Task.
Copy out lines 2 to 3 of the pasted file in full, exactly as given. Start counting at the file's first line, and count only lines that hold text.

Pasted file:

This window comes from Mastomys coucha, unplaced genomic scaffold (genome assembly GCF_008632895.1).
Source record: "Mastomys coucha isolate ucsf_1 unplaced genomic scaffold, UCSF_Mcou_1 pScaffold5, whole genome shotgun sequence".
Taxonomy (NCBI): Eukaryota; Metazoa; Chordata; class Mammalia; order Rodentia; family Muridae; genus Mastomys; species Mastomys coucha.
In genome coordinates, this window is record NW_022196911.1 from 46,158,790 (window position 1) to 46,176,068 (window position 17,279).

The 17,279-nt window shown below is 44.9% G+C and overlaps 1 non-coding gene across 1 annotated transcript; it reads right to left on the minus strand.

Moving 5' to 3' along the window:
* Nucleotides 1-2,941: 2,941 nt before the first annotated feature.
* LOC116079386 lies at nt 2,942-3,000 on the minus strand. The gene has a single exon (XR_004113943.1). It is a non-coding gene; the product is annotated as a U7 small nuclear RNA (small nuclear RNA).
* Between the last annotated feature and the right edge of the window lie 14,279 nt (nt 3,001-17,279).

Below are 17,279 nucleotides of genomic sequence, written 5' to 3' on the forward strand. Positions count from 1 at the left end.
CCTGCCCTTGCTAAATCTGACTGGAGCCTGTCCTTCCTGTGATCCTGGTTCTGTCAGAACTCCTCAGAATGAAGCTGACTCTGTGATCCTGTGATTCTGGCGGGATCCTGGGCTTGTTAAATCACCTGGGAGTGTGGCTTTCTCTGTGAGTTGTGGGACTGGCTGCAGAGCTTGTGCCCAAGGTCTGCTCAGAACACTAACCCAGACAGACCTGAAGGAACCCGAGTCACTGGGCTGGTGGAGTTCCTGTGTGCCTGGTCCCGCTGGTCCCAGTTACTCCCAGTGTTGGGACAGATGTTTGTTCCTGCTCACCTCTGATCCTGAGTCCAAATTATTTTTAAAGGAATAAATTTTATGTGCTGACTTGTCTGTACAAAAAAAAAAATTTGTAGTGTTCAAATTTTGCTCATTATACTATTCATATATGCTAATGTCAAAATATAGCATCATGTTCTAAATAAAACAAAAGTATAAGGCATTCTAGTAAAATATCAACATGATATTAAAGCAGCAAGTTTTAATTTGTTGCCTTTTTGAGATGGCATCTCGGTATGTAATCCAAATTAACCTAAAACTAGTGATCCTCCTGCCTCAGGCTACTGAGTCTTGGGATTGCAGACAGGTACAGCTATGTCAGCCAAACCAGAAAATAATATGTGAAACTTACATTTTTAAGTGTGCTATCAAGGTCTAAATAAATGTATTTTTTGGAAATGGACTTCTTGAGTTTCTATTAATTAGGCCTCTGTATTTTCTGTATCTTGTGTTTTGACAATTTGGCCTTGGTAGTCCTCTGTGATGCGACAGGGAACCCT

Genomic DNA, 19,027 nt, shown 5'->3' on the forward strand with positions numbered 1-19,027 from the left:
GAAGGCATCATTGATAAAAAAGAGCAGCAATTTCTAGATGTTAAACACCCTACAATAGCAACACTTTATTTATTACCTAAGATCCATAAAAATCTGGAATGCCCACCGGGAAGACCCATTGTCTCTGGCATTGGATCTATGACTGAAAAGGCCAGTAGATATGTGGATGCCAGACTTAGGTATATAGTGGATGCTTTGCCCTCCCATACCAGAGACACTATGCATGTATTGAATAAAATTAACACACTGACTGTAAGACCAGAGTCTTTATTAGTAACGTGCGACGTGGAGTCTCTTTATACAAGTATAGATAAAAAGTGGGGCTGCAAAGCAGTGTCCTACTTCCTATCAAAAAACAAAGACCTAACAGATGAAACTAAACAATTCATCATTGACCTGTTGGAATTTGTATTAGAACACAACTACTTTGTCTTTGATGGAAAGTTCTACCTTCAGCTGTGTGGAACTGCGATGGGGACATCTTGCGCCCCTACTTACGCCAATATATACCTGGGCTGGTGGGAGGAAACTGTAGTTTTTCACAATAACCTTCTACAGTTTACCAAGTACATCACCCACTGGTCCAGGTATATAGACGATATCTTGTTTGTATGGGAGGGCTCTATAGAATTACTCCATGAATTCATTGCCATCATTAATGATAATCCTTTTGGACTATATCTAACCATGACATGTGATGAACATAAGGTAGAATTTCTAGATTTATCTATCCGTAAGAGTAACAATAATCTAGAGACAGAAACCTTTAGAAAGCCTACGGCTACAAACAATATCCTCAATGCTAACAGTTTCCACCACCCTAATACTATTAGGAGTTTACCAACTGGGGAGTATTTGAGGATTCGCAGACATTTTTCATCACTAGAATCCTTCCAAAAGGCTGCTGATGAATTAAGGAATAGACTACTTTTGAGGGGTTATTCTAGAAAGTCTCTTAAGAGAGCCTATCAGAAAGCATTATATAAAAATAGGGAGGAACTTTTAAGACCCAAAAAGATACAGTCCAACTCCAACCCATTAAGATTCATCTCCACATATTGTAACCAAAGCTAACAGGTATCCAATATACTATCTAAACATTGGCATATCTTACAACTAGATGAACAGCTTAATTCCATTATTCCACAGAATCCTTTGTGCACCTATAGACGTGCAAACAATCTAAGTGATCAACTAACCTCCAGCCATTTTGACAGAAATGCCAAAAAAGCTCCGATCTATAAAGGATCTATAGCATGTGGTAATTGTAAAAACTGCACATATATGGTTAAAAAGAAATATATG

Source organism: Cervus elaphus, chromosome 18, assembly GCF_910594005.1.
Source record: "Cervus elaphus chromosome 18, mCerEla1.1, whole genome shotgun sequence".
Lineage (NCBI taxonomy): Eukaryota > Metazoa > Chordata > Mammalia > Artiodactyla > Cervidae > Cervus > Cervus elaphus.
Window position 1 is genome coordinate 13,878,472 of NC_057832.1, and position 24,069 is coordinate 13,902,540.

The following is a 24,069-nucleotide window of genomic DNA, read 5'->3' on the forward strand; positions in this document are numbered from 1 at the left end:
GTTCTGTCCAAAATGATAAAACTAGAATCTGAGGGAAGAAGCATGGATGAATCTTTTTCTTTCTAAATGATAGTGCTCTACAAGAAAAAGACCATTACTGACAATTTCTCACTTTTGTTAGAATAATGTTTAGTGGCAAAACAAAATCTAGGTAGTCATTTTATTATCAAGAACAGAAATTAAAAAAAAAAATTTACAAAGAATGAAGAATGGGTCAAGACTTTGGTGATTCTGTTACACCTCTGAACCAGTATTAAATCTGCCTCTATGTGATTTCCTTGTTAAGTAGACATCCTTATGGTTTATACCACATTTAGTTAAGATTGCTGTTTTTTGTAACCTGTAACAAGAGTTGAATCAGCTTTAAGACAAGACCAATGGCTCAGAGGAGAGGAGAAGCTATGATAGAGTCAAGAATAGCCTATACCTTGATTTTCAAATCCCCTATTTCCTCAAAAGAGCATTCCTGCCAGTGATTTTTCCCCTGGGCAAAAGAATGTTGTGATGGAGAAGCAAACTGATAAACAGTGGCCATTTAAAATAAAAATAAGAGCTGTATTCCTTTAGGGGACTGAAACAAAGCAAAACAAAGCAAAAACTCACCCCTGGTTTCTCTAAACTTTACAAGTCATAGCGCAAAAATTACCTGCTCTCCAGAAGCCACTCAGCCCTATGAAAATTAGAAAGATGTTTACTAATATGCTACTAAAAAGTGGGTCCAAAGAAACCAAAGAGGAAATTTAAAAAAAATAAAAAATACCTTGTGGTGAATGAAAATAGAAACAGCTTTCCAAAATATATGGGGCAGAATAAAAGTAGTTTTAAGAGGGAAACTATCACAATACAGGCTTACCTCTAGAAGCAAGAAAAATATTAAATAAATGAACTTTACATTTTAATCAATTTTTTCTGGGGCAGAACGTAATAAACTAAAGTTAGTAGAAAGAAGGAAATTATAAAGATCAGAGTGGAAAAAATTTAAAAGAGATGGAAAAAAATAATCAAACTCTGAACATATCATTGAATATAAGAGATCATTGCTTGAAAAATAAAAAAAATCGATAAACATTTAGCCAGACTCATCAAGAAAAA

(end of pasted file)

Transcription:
Source record: "Mastomys coucha isolate ucsf_1 unplaced genomic scaffold, UCSF_Mcou_1 pScaffold5, whole genome shotgun sequence".
Taxonomy (NCBI): Eukaryota; Metazoa; Chordata; class Mammalia; order Rodentia; family Muridae; genus Mastomys; species Mastomys coucha.